From NRL superstar to inmate – Jarryd Hayne’s new life in prison

Handcuffed and placed into a steel compartment inside a white prison van and taken to Parklea Prison in western Sydney, disgraced football superstar Jarryd Hayne has begun his life as a jail inmate.

The celebrated Parramatta Eels fullback, dual Dally M medallist and NFL San Francisco 49er, who has been convicted of sexual assault, now has a prison number and a set of new green trackies.

Sentenced to three years and eight months in prison for the sexual assault of a young woman in 2018 – and a maximum of five years and nine months – a new chapter in the 33-year-old’s life stretches before him.

He has at least 1309 days of being locked up in his cell for the night at around 3pm after just six hours of daylight knocking around a yard with other prisoners.

That’s if high-profile Hayne ever gets out of his caged protection yard and into the main prison population.

The chaotic scenes which erupted outside Newcastle courthouse on Thursday afternoon have only served to make him even bigger news to the crims waiting for his arrival.

The spectacle will have at least ramped up the possibility of a rousing welcome for Hayne once he reaches his jail of sentence.

As it was unfolding, Hayne was taken down to the cells below Newcastle court to wait for his prison transport.

He was taken to Parklea prison in western Sydney for his prison induction.

Taken to a holding cell with other handcuffed inmates, Hayne would then have been placed in a booth and ordered to undress.

A naked Hayne was stripsearched by a latex-gloved officer, and instructed to hand over his clothes … the white shirt, charcoal suit, dark patterned tie and the shoes he wore to court.

In exchange, a prison officer handed Hayne dark green track pants and sweatshirt, matching shorts and underpants and white sandshoes with velcro fastenings.

Dressed in his new prison greens, he posed by a height marker for his prison mug shot.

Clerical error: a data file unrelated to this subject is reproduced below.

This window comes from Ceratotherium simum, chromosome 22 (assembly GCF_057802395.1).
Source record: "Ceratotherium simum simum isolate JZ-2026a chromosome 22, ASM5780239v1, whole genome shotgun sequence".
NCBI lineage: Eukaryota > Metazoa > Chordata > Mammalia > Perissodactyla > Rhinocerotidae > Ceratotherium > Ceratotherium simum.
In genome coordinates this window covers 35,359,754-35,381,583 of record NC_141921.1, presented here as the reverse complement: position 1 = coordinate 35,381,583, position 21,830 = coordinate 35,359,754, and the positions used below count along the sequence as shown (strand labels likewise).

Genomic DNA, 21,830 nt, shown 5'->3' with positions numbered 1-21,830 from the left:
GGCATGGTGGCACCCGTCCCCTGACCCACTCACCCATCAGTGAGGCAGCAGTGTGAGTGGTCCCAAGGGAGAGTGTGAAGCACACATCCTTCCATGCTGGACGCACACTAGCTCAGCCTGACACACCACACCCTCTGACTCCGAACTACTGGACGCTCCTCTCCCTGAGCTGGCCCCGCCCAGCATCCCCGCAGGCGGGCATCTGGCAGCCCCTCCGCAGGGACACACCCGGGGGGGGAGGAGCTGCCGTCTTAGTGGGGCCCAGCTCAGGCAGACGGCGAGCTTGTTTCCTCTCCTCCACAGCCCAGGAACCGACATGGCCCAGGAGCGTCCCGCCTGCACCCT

Then he was sat down for an interview with a jail officer and a Justice Health nurse about his mental wellbeing, and whether he was fearful of any particular inmates.

Marched up to an inception pod and then into a cell, Hayne would have been locked in on his own with a bed and mattress, a steel toilet bowl with no toilet seat and a tiny shower.

If he was lucky, a TV bolted behind perspex to the wall could have brought him coverage of his exit from the outside world and his mates’ contemptuous performance for the cameras.

Hayne’s high profile status means he will be kept in protection, and perhaps in a safe cell – with no removable pieces to metal – for some time.

The level of his co-operation with prison officers and compliance will predict whether he will ever be put on segregation.

Breakfast will be in his cell – a pack of cereal, slices of white bread, jam and sugar.

Lunch, also in his cell, will be more bread in the form of sandwiches, plus a piece of fruit, and for dinner he will be served a perfectly nutritious meal, possibly chicken or pasta in a tin foil tray.

He will be able to use a gym once he is assigned his prison of sentence.

Lifers and long sentence prisoners – inmates who have killed someone – can expect to be sent to correctional facilities with large maximum security prisons like Goulburn, Parklea and Lithgow.

High profile inmates or offenders with risk-associated backgrounds – police, priests or paedophiles – are sometimes sent to Cooma Correctional Centre, in the Snowy Mountains foothills.

The prison, where temperatures will drop to freezing during the coming winter, houses both minimum and medium security inmates.

With a head sentence of nearly six years, Hayne will probably be classified as a medium security inmate.

If Corrective Services NSW classification committee deems him such, Hayne’s prison home could be in Grafton, Junee, Kempsey, Nowra, or Tamworth.

Wherever he is housed, like all prison inmates, Hayne will be subject to cell searches when prison officers conduct regular sweeps for contraband such as drugs and mobile phones.

His high profile makes him more susceptible to violent attacks.

His pregnant wife, his mother and other family members and friends could apply to visit him once a week.

Jarryd Hayne’s minimum sentence is due to expire in December 2024.

Less than 24 hours after his sentencing, on Friday morning, Hayne launched an appeal against his conviction.

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